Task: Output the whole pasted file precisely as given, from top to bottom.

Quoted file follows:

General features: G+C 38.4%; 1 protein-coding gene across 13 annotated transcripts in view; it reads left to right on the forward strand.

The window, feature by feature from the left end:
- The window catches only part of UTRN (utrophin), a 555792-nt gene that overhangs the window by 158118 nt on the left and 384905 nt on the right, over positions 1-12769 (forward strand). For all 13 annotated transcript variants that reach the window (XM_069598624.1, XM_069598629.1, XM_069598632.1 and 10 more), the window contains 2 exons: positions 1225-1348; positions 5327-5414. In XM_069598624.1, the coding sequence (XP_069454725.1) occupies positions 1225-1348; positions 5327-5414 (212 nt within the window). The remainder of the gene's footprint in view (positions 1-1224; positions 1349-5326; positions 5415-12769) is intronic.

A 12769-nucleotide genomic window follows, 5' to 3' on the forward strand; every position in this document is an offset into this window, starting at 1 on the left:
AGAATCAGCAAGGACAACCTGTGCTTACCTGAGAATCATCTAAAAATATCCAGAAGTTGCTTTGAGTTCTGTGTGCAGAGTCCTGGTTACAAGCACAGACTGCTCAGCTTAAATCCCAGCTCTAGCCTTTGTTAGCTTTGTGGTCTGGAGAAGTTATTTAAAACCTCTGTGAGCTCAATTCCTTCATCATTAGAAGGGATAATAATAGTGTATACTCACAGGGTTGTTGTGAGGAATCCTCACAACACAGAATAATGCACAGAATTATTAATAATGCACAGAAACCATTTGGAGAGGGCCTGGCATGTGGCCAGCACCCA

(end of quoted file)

General features: G+C 38.4%; 1 protein-coding gene across 13 annotated transcripts in view; it reads left to right on the forward strand.

The window, feature by feature from the left end:
- The window catches only part of UTRN (utrophin), a 555792-nt gene that overhangs the window by 158118 nt on the left and 384905 nt on the right, over positions 1-12769 (forward strand). For all 13 annotated transcript variants that reach the window (XM_069598624.1, XM_069598629.1, XM_069598632.1 and 10 more), the window contains 2 exons: positions 1225-1348; positions 5327-5414. In XM_069598624.1, the coding sequence (XP_069454725.1) occupies positions 1225-1348; positions 5327-5414 (212 nt within the window). The remainder of the gene's footprint in view (positions 1-1224; positions 1349-5326; positions 5415-12769) is intronic.

A 12769-nucleotide genomic window follows, 5' to 3' on the forward strand; every position in this document is an offset into this window, starting at 1 on the left:
AGAATCAGCAAGGACAACCTGTGCTTACCTGAGAATCATCTAAAAATATCCAGAAGTTGCTTTGAGTTCTGTGTGCAGAGTCCTGGTTACAAGCACAGACTGCTCAGCTTAAATCCCAGCTCTAGCCTTTGTTAGCTTTGTGGTCTGGAGAAGTTATTTAAAACCTCTGTGAGCTCAATTCCTTCATCATTAGAAGGGATAATAATAGTGTATACTCACAGGGTTGTTGTGAGGAATCCTCACAACACAGAATAATGCACAGAATTATTAATAATGCACAGAAACCATTTGGAGAGGGCCTGGCATGTGGCCAGCACCCA